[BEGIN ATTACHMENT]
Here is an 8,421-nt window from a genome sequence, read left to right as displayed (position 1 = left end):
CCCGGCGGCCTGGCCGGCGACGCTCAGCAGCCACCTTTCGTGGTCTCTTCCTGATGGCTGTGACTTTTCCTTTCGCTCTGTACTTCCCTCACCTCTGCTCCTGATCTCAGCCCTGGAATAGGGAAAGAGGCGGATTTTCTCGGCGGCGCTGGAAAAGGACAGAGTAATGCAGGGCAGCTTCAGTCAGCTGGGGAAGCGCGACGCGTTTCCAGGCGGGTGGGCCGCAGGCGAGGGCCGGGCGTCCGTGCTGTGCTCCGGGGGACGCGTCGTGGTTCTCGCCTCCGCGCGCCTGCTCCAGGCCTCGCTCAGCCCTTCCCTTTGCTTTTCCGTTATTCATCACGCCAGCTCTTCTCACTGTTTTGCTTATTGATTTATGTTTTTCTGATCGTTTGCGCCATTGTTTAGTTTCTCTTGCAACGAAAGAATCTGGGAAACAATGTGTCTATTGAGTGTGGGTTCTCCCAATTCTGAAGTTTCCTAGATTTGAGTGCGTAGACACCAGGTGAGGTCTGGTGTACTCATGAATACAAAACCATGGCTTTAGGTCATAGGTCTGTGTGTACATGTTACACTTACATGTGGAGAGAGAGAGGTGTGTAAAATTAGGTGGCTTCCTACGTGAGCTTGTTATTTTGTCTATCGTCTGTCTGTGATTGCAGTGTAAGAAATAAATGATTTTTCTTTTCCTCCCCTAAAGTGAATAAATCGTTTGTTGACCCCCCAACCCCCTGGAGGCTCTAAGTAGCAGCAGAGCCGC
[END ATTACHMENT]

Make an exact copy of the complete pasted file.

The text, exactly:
Here is an 8,421-nt window from a genome sequence, read left to right as displayed (position 1 = left end):
CCCGGCGGCCTGGCCGGCGACGCTCAGCAGCCACCTTTCGTGGTCTCTTCCTGATGGCTGTGACTTTTCCTTTCGCTCTGTACTTCCCTCACCTCTGCTCCTGATCTCAGCCCTGGAATAGGGAAAGAGGCGGATTTTCTCGGCGGCGCTGGAAAAGGACAGAGTAATGCAGGGCAGCTTCAGTCAGCTGGGGAAGCGCGACGCGTTTCCAGGCGGGTGGGCCGCAGGCGAGGGCCGGGCGTCCGTGCTGTGCTCCGGGGGACGCGTCGTGGTTCTCGCCTCCGCGCGCCTGCTCCAGGCCTCGCTCAGCCCTTCCCTTTGCTTTTCCGTTATTCATCACGCCAGCTCTTCTCACTGTTTTGCTTATTGATTTATGTTTTTCTGATCGTTTGCGCCATTGTTTAGTTTCTCTTGCAACGAAAGAATCTGGGAAACAATGTGTCTATTGAGTGTGGGTTCTCCCAATTCTGAAGTTTCCTAGATTTGAGTGCGTAGACACCAGGTGAGGTCTGGTGTACTCATGAATACAAAACCATGGCTTTAGGTCATAGGTCTGTGTGTACATGTTACACTTACATGTGGAGAGAGAGAGGTGTGTAAAATTAGGTGGCTTCCTACGTGAGCTTGTTATTTTGTCTATCGTCTGTCTGTGATTGCAGTGTAAGAAATAAATGATTTTTCTTTTCCTCCCCTAAAGTGAATAAATCGTTTGTTGACCCCCCAACCCCCTGGAGGCTCTAAGTAGCAGCAGAGCCGC